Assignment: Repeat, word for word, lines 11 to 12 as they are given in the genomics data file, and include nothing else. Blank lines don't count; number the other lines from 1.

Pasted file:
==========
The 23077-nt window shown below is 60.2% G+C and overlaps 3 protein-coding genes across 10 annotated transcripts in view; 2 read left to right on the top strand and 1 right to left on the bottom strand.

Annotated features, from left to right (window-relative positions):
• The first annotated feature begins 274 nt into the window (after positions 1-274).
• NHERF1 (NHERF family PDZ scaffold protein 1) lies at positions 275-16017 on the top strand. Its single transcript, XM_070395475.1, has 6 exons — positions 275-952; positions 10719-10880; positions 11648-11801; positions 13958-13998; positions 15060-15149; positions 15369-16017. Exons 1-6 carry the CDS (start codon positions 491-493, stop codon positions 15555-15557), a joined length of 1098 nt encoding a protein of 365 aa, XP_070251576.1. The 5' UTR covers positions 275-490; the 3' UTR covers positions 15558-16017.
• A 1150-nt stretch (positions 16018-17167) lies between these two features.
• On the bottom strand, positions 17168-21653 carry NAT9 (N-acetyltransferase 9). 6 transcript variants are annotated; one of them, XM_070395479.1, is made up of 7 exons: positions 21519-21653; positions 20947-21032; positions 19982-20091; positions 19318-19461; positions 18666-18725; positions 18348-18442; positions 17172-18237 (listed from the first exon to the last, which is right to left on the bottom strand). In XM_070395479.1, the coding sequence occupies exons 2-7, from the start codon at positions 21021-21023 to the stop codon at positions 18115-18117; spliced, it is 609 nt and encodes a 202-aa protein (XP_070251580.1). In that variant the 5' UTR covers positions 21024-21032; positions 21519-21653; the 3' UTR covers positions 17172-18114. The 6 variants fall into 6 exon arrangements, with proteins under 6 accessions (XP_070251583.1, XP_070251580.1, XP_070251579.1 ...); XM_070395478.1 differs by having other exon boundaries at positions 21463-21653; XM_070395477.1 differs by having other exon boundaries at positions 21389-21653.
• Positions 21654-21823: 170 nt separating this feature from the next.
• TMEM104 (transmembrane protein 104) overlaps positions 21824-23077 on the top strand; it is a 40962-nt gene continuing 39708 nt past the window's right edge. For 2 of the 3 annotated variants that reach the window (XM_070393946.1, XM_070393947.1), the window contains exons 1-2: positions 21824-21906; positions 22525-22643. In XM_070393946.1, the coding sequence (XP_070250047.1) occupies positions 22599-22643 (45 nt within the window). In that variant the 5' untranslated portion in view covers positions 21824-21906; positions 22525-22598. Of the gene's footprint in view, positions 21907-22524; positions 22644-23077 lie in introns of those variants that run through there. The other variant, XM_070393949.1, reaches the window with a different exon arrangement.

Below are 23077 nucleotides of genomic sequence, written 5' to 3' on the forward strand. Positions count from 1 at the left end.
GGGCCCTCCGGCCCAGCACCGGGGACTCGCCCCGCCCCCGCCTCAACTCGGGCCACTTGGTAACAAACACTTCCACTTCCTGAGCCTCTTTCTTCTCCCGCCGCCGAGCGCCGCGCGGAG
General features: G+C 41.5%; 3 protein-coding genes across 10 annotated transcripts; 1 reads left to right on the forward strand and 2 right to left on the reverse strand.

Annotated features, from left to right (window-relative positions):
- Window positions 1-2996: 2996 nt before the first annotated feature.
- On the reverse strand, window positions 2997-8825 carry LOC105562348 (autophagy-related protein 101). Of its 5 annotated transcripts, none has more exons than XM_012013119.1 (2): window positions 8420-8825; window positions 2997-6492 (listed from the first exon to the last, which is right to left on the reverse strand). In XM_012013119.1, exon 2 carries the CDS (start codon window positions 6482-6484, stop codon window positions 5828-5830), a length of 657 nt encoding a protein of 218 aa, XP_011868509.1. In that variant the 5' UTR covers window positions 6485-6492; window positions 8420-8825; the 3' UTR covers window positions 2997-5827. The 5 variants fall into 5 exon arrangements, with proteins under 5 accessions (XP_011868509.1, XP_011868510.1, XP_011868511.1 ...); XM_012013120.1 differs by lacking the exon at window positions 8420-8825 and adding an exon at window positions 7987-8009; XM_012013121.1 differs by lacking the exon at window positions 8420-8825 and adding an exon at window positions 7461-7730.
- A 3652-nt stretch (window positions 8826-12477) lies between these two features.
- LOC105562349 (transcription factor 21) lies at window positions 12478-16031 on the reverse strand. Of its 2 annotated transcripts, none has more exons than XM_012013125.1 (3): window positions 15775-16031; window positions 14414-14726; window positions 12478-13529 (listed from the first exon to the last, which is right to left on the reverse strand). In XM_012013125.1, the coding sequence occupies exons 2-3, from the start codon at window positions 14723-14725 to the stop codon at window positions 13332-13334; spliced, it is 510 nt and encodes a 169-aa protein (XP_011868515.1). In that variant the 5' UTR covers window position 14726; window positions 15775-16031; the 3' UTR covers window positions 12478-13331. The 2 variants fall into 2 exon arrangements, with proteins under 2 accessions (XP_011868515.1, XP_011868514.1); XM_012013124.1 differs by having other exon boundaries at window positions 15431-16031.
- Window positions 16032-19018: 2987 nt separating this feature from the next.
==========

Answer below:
General features: G+C 41.5%; 3 protein-coding genes across 10 annotated transcripts; 1 reads left to right on the forward strand and 2 right to left on the reverse strand.

Annotated features, from left to right (window-relative positions):